National LGBTQ+ Health Awareness Week is March 22 – 26

The annual observance shines a light on health inequities experienced by LGBTQ+ folk – and uplifts LGBTQ+ providers working to turn the tide.

By Barrett White


Every day, Legacy honors the ethos of National LGBTQ+ Health Awareness Week, dating back to our humble beginnings as a volunteer-run STI clinic operating out of a house on Westheimer. The health and wellness of Houston’s LGBTQ+ community has always been operative to the agency, long before the observance officially began in 2003.

“As we faced COVID-19 health disparities last year, health equity rose to the top of a national dialogue about healthcare,” says Jen Hadayia, Senior Director of Public Health at Legacy. “But, there won’t be true health equity if members of the LGBTQ community are still facing discrimination in healthcare and disproportionate rates of adverse health outcomes. National LGBTQ Health Awareness Week reminds us all of the critical importance of affirming health care, and we at Legacy Community Health are committed to reaching this goal. It’s not only what’s best for the health of our community, but it’s what LBGTQ people deserve.”

Part of the work is ensuring LGBTQ+ providers have a voice in the health care system:

“I have been part of the Legacy team for almost two years. As a transgender woman, I am so proud of what we do as a team and every day I am reminded of the struggle I have gone through in my life and how much better is has gotten. From being referred to as an ‘it’ at a DPS office to not being able to use a gym in the early portion of my transition in the early 2000s. It means the world to me that things that might seem normal to cisgender people – such as showing your license, filling out paperwork, or being called by a birth name, which could all be terrifying or embarrassing for trans and gender-nonconforming people – are not the norm here at Legacy. I love my job. I am happy and grateful to come to work every day with people like my Legacy colleagues, to serve my community regardless of their gender identity. I am thankful to all of the people who fought for my rights and for us to walk with pride. Every day is a beautiful day for me… but that was not always the case.”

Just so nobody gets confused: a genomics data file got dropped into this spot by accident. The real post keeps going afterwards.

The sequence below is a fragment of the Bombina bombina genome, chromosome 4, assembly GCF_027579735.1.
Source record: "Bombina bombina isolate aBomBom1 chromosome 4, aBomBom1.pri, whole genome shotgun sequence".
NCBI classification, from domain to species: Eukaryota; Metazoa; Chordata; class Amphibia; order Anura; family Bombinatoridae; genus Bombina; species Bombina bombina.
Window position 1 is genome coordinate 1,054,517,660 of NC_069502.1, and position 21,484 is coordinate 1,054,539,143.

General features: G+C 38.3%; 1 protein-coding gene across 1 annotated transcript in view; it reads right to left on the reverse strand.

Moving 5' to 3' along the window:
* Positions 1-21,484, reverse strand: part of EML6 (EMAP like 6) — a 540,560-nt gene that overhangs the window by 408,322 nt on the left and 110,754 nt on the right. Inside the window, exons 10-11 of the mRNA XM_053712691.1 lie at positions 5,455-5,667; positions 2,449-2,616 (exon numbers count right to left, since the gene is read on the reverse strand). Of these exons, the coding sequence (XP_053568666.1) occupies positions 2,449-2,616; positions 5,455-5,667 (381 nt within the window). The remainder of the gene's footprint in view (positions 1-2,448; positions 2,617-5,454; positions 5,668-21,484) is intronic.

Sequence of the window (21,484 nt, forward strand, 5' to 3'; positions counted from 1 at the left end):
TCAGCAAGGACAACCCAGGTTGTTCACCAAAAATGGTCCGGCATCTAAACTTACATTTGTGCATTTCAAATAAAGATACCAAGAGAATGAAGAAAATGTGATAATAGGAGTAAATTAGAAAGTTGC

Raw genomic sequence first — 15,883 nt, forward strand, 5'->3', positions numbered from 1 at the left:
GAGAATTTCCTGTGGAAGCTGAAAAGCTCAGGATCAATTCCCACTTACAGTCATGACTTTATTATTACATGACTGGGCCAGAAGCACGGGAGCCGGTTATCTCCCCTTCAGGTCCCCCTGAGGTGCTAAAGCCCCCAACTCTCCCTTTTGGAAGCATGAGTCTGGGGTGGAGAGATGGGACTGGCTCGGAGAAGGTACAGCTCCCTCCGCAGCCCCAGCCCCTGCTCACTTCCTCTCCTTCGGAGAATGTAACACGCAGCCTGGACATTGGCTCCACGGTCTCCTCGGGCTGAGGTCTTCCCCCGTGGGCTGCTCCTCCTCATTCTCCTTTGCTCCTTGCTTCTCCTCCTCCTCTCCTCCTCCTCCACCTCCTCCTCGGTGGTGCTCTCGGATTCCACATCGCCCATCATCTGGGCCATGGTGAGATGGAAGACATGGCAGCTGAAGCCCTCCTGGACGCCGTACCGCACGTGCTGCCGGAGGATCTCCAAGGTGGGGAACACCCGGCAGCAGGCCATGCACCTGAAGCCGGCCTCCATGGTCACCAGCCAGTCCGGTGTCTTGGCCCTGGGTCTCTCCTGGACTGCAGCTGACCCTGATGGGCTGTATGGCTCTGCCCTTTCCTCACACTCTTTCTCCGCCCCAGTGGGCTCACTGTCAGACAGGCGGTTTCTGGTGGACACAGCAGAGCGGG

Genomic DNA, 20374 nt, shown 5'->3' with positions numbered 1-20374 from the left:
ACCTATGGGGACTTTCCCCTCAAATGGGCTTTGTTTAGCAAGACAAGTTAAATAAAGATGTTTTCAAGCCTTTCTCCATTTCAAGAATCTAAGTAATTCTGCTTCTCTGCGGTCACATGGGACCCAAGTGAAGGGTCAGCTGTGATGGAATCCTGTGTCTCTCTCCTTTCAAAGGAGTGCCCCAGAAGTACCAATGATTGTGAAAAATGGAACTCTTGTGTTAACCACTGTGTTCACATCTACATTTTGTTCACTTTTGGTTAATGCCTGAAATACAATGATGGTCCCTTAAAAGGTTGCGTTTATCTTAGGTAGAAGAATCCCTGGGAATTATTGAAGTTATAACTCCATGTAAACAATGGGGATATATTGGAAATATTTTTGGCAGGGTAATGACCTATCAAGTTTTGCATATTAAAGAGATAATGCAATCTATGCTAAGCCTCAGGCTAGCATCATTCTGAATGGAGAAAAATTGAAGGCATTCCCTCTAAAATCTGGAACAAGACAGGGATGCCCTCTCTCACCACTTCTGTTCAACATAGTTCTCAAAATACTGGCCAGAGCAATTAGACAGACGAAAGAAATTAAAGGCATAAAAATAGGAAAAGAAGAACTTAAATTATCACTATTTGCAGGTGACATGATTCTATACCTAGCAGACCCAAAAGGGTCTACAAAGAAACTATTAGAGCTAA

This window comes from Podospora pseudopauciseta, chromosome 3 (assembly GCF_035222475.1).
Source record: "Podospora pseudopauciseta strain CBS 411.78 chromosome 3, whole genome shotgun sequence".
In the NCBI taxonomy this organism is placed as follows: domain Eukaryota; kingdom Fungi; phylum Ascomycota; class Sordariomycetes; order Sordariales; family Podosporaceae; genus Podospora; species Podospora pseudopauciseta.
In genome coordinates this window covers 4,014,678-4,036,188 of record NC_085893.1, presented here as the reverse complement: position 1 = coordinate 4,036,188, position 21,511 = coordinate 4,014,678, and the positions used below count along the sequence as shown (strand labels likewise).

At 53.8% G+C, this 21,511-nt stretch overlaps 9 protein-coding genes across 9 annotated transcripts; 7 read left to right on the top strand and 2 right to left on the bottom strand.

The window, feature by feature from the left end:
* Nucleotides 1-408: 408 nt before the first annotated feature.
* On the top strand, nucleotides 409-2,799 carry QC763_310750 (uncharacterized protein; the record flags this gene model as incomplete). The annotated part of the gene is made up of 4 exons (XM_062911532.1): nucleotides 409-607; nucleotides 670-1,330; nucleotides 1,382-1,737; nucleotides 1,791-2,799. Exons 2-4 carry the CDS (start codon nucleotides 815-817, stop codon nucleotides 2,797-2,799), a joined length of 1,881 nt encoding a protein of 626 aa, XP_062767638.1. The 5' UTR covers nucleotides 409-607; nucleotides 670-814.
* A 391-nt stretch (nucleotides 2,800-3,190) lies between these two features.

Leenah Bacchus Jones, Patient Health Educator

 “As a proud, out, gay, HIV-positive man working in Public Health at Legacy, I am filled with a sense of accomplishment and joy almost daily! After working in ASOs for 30-plus years, it is so great to be a part of HIV prevention through PrEP. My first 20 years of HIV work were filled with so much sadness, I consider myself lucky to be around to help get at-risk men and women on PrEP while helping our community to become less stigmatized and more sex-positive.  I am also so happy to work in the era of ‘U=U’ and TASP [treatment as prevention], and to be able to tell newly diagnosed persons that they should live a normal lifespan if they take medication! It means a lot to me as a member of the LGBTQ community to be able to help take care of ‘my people’, including the HIV-positive community.  I am proud to work for Legacy because we offer healthcare to those who otherwise might not be able to access it due to social and economic reasons that affect the LGBTQ community.”

Steve Stellenwerf, Patient Health Educator

“There is something uplifting working for an agency that embraces you for who you are.  Working for an agency that supports you to empower lives is very rewarding.”

Miguel Jacquez, Outreach Coordinator

Despite advancements in equality for the LGBTQ+ community, inequities still exist – especially in health care. Legacy aims to change that through considered and competent leadership. No one should ever feel unwelcome during their most vulnerable times, like when discussing health concerns with a physician or accessing STI or HIV testing services.

One of Legacy’s foremost guiding principles is diversity and inclusion, caring for anyone who walks through our doors, without judgment.

Legacy understands that receiving care without discrimination can be a challenge, but it shouldn’t prevent you from getting the care you need. Health care is a right – not a privilege – and Legacy is here for you.